Sylvie Gerber

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Leber's congenital amaurosis (LCA, MIM 204,000), the earliest and most severe form of inherited retinopathy, accounts for at least 5% of all inherited retinal dystrophies. This autosomal recessive condition is usually recognized at birth or during the first months of life in an infant with total blindness or greatly impaired vision, normal fundus and(More)
Leber congenital amaurosis (LCA) is the earliest and most severe form of all inherited retinal dystrophies, responsible for congenital blindness. Disease-associated mutations have been hitherto reported in seven genes. These genes are all expressed preferentially in the photoreceptor cells or the retinal pigment epithelium but they are involved in(More)
Leber congenital amaurosis (LCA), the most early-onset and severe form of all inherited retinal dystrophies, is responsible for congenital blindness. Ten LCA genes have been mapped, and seven of these have been identified. Because some of these genes are involved in the visual cycle, we regarded the retinal pigment epithelium and photoreceptor-specific(More)
Leber congenital amaurosis (LCA) is the earliest and most severe retinal degeneration responsible for congenital blindness. Hitherto, 13 LCA genes have been mapped, nine of which have been identified. Recently, mutations in the NPHP6/CEP290 gene were shown to account for Joubert and Senior-Loken syndromes and to represent a frequent cause of isolated LCA.(More)
Leber's congenital amaurosis (LCA) is the earliest and most severe form of all inherited retinal dystrophies responsible for congenital blindness. Genetic heterogeneity of LCA has been suspected since the report by Waardenburg of normal children born to affected parents. In 1995, we localized the first disease causing gene, LCA1, to chromosome 17p13 and(More)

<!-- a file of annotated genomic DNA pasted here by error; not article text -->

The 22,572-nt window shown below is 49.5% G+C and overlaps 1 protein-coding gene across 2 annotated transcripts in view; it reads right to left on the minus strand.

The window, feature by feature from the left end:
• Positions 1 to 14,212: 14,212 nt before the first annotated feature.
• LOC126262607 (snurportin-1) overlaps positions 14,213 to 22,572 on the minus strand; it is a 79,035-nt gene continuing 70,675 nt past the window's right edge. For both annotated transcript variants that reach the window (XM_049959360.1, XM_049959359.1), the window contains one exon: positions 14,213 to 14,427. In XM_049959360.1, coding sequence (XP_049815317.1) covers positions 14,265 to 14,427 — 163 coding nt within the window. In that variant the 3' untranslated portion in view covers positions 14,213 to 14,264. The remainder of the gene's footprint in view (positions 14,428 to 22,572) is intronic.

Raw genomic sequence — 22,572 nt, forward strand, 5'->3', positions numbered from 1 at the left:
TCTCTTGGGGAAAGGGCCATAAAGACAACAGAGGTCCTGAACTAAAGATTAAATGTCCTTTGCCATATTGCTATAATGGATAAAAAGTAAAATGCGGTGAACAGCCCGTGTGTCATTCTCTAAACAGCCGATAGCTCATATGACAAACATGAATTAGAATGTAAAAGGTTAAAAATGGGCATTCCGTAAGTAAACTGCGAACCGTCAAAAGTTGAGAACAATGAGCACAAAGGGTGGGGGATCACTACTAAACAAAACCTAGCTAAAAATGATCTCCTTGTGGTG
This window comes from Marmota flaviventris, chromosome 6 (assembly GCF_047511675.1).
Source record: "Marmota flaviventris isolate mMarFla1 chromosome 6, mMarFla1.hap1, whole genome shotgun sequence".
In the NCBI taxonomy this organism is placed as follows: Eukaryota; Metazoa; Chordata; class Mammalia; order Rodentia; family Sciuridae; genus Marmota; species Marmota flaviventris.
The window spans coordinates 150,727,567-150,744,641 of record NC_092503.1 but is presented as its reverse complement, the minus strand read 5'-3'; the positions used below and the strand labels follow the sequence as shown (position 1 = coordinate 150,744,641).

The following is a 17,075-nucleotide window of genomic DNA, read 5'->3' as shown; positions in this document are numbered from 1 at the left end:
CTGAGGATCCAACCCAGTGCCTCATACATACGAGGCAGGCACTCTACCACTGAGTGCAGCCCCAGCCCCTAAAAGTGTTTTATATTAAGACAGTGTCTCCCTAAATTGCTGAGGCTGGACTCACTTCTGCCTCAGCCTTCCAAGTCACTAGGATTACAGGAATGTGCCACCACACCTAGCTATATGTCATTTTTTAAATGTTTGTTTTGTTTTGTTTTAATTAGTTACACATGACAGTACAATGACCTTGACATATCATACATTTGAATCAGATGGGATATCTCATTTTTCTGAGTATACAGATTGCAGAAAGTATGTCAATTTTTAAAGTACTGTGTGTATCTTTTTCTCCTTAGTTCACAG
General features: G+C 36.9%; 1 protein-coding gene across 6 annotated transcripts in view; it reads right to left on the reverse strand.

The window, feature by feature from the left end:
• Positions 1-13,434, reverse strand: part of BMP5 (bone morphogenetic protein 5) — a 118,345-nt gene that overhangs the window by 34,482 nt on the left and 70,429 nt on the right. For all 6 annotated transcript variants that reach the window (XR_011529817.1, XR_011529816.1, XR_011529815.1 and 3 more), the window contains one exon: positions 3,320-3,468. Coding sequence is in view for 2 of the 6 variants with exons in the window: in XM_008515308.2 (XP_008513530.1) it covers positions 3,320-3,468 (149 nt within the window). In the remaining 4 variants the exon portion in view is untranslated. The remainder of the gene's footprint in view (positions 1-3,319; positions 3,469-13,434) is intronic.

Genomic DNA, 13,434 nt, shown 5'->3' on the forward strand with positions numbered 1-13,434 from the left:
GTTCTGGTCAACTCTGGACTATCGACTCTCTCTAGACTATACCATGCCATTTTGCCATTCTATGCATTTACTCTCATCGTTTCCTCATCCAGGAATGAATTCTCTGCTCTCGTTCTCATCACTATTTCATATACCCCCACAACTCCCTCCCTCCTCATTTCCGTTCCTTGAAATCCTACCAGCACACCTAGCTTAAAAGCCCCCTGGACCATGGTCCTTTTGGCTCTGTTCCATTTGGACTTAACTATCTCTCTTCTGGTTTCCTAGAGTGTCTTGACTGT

In addition to its activity in nicotinamide adenine dinucleotide (NAD(+)) synthesis, the nuclear nicotinamide mononucleotide adenyltransferase NMNAT1 acts as a chaperone that protects against neuronal activity-induced degeneration. Here we report that compound heterozygous and homozygous NMNAT1 mutations cause severe neonatal neurodegeneration of the(More)
Mainzer-Saldino syndrome (MSS) is a rare disorder characterized by phalangeal cone-shaped epiphyses, chronic renal failure, and early-onset, severe retinal dystrophy. Through a combination of ciliome resequencing and Sanger sequencing, we identified IFT140 mutations in six MSS families and in a family with the clinically overlapping Jeune syndrome. IFT140(More)
Usher syndrome is recognized as the most frequent cause of hereditary deaf-blindness. Usher syndrome type I (USH1), the most severe form of the disease, is characterized by profound congenital sensorineural deafness, constant vestibular dysfunction, and retinitis pigmentosa of prepubertal onset. This form is genetically heterogeneous and five loci (USH1A-E)(More)
The last Crypto-Jews (Marranos) are the survivors of Spanish Jews who were persecuted in the late fifteenth century, escaped to Portugal and were forced to convert to save their lives. Isolated groups still exist in mountainous areas such as Belmonte in the Beira-Baixa province of Portugal. We report here the genetic study of a highly consanguineous(More)
Stargardt disease (STGD) and late-onset fundus flavimaculatus (FFM) are autosomal recessive conditions leading to macular degenerations in childhood and adulthood, respectively. Recently, mutations of the photoreceptor cell-specific ATP binding transporter gene (ABCR) have been reported in Stargardt disease. Here, we report on the screening of the whole(More)